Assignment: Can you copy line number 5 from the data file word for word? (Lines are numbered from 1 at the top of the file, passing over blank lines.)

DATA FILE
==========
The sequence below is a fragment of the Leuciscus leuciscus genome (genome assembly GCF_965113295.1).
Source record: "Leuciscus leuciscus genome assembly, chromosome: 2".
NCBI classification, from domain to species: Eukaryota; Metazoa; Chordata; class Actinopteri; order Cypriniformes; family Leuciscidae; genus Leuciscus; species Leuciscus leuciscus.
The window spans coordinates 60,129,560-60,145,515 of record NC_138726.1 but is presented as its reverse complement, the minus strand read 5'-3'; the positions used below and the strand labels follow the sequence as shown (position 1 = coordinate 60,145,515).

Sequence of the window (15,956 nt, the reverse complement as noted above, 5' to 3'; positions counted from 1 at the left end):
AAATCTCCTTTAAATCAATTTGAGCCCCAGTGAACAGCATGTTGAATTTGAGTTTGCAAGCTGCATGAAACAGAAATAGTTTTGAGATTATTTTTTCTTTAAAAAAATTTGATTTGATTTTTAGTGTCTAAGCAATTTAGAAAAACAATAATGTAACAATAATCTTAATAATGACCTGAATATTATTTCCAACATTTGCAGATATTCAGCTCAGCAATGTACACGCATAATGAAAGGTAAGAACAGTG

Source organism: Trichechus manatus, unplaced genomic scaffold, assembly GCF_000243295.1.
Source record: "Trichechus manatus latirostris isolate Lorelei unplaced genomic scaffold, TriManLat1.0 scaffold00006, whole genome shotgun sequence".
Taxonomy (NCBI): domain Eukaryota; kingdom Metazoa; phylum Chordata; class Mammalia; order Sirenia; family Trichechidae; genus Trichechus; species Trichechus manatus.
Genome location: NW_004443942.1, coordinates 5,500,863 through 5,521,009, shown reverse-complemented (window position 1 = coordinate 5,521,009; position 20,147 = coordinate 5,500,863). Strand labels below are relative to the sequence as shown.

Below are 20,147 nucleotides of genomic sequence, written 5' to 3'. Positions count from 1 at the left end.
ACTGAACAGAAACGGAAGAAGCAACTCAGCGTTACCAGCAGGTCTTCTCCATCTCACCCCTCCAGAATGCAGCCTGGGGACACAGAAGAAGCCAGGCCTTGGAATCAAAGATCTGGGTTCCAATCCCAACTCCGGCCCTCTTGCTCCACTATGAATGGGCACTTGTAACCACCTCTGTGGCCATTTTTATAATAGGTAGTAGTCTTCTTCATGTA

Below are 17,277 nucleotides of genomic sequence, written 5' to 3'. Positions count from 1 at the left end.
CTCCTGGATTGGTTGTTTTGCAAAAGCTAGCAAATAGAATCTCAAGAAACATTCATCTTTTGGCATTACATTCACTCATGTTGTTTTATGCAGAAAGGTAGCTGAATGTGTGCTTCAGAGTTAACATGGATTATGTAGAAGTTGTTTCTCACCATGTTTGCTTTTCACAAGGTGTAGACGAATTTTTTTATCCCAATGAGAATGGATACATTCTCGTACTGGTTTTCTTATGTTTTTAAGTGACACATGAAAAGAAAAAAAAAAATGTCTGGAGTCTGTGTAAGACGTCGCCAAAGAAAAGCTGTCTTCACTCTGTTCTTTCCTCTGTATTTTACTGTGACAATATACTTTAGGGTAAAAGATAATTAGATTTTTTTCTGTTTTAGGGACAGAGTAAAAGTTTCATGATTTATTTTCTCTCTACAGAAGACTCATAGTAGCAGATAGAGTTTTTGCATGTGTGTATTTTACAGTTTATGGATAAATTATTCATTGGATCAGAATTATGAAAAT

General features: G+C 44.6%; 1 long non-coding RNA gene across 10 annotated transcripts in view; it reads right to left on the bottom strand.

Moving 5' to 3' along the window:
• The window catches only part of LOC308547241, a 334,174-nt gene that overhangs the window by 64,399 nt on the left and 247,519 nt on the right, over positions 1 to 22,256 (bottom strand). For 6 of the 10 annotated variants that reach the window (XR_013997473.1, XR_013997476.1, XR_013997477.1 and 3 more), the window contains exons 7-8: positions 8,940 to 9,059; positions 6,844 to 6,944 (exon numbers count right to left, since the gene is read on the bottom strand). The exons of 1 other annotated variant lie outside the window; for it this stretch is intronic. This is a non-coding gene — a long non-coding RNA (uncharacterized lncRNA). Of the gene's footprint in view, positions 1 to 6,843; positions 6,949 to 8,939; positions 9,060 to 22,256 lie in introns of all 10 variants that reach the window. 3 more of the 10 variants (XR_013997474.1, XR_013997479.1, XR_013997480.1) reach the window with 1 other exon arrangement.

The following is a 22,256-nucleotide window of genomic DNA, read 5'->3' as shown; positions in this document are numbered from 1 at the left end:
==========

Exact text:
Sequence of the window (15,956 nt, the reverse complement as noted above, 5' to 3'; positions counted from 1 at the left end):